“I get lunch every day and when I go back home, I am full,” says Abdifatah Mohamed, a first-grader in Jabuuti Primary School in Mogadishu, the capital city of Somalia. “We have just gotten new types of meals; I didn’t have this before. I am very happy to come to school.”
“I love eating meals at school; today, my classmates and I were talking about hot meals, because [they] have made us very happy,” adds Saabrinin Mohamed, one of Abdifatah’s schoolmates. “I’d like to study at this school until I grow up. …
By Marwa Awad and Akech Ngang
Many of us do not realize how hard it can be for people living in areas of conflict and humanitarian disasters to lift themselves out of poverty. In some of the most food-insecure places in South Sudan, chronic hurdles of climate change, intercommunal violence, and a lack of basic services have often stood in the way of many South Sudanese pursuing self-reliance.
Aluel Ring Deng, lives in a small village in Twic County in Warrap State. She is a smallholder farmer who has struggled to create a stable life for her family.
By Sean Rajman
A small plane lands on a dirt airstrip. Four men arrive in a pick-up truck. They are here from the district Health Authority, to collect one tonne of Ready-to-Use-Supplementary-Food, or RUSF, used to treat and prevent child malnutrition.
The airstrip is in Palma Sede (Portuguese for ‘town’). It’s the only remaining secure town in the far north-east Cabo Delgado, where more than half a million people have been forced to flee their homes due to conflict. Escalating insecurity in the surrounding areas has left Palma Sede so cut-off and isolated that supplies of goods, including food, have…
Two weeks after Cyclone Eloise hit Mozambique, solidarity, and hope help victims in temporary accommodation centres.
By Yuri Arabadgi de Andrade
It was around 3 AM on 23 January when the rain and the strong wind began. A few minutes later the power supply was cut. Everything was dark. The sound of roofs being torn off the houses and huge trees hitting the ground and was terrifying for the residents of Beira, Mozambique.
“We could see the water levels rising, but it was too late to leave the house. The only thing we could do was pray for the best”…
The effects of climate change are threatening the livelihoods of smallholder farmers in Rwanda. Climatic shocks such as heavy rains, droughts, hail, and destructive winds have damaged crops and reduced food security.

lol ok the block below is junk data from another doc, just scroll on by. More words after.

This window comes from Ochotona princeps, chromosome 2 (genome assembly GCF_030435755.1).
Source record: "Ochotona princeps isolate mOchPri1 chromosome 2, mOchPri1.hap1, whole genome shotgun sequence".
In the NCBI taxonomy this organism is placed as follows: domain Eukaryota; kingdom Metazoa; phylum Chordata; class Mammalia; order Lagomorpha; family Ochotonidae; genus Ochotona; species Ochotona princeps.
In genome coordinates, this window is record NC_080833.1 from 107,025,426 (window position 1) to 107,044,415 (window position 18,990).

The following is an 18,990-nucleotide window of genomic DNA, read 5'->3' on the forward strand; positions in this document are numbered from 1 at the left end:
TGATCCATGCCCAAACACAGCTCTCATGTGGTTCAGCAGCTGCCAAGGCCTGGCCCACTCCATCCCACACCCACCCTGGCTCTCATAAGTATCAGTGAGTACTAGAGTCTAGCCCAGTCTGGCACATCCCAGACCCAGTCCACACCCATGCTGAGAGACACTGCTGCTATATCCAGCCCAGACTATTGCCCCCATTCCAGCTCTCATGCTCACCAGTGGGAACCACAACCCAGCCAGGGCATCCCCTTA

Most recently, two consecutive rainy seasons of above-average rainfall (September-December 2019 short rains and March-May 2020 long rains) led to localized floods and landslides which resulted in 317 deaths and the loss of livelihoods across Rwanda.
The land belonging to the KOAMAGI and KOAMANYA GISHUBI cooperatives is particularly vulnerable to flooding. The cooperatives are situated along the Akanyaru River which straddles the Rwanda-Burundi border and provides fertile…
The personal story of Vincent Ndeke, WFP’s Head of Shipping in Mombasa, Kenya
Story by Martin Karimi
Vincent Ndeke was born in Kenya’s Kitui County east of Nairobi. The 48-year-old father of four works for the World Food Programme (WFP) overseeing shipping at the Port of Mombasa which is one of the largest port operations in the region.
Vincent’s job is complex and requires precision. …
By Alicia Torbay
Hawa Mohammed Robleh and 200 other women crowd into the Djibouti office of the local Non-Governmental Organization Solidarité Féminine (Sisterhood) to collect a food voucher from the World Food Programme (WFP).
The women fill forms with their name and the size of their families before picking up their voucher from a WFP staff member. While waiting for her turn, she steps out of the noisy hall and starts talking about her life and her children.
“I’ve been coming here since I was a teenager,” she says. …
By Leni Kinzli
They arrived with little or nothing, many having trekked across the Ethiopia — Sudan border on foot or across a river on makeshift rafts. Fleeing conflict in the Tigray region of Ethiopia, tens of thousands of civilians sought safety in neighbouring Sudan.
“We were in our town, doing our jobs, when we heard a huge explosion and started to flee to the Sudanese border,” said Dejen Fantay, a 25-year-old refugee staying in Um Rakuba Camp in Gedaref State.
“The event was abrupt, and no one even had money in their pockets. …
“Receiving mobile money… allows me to purchase what I want from every shop, and I can pay school fees, water and electricity bills while I am at home,” says 49-year old Amina Ismail Omar, sitting outside her home in the Somali capital of Mogadishu to watch her children as they play. “[It] has also reduced the impact of the COVID-19 pandemic.”
“One of the main advantages of this service is that I can transfer money and it is secure,” adds 28-year old Shamsa Shanow Ahmed, resting beneath the shade of a tree with four of her six children. …
While COVID-19 forced students to stay at home, Rwandan schools supported by the World Food Programme’s (WFP) Home-Grown School Feeding (HGSF) programme built new water, sanitation and hygiene facilities in partnership with World Vision International
Story by Daniel Kibsgaard
Providing new water, sanitation and hygiene (WASH) facilities and other support at schools in Rwanda are part of WFP’s Home-Grown School Feeding (HGSF) holistic approach to improve educational outcomes and bring about changes in the wider community to reinforce safe and nutritious eating habits.
This feeds into the government’s scale-up of school feeding across the country.
Some 600,000 students receive meals…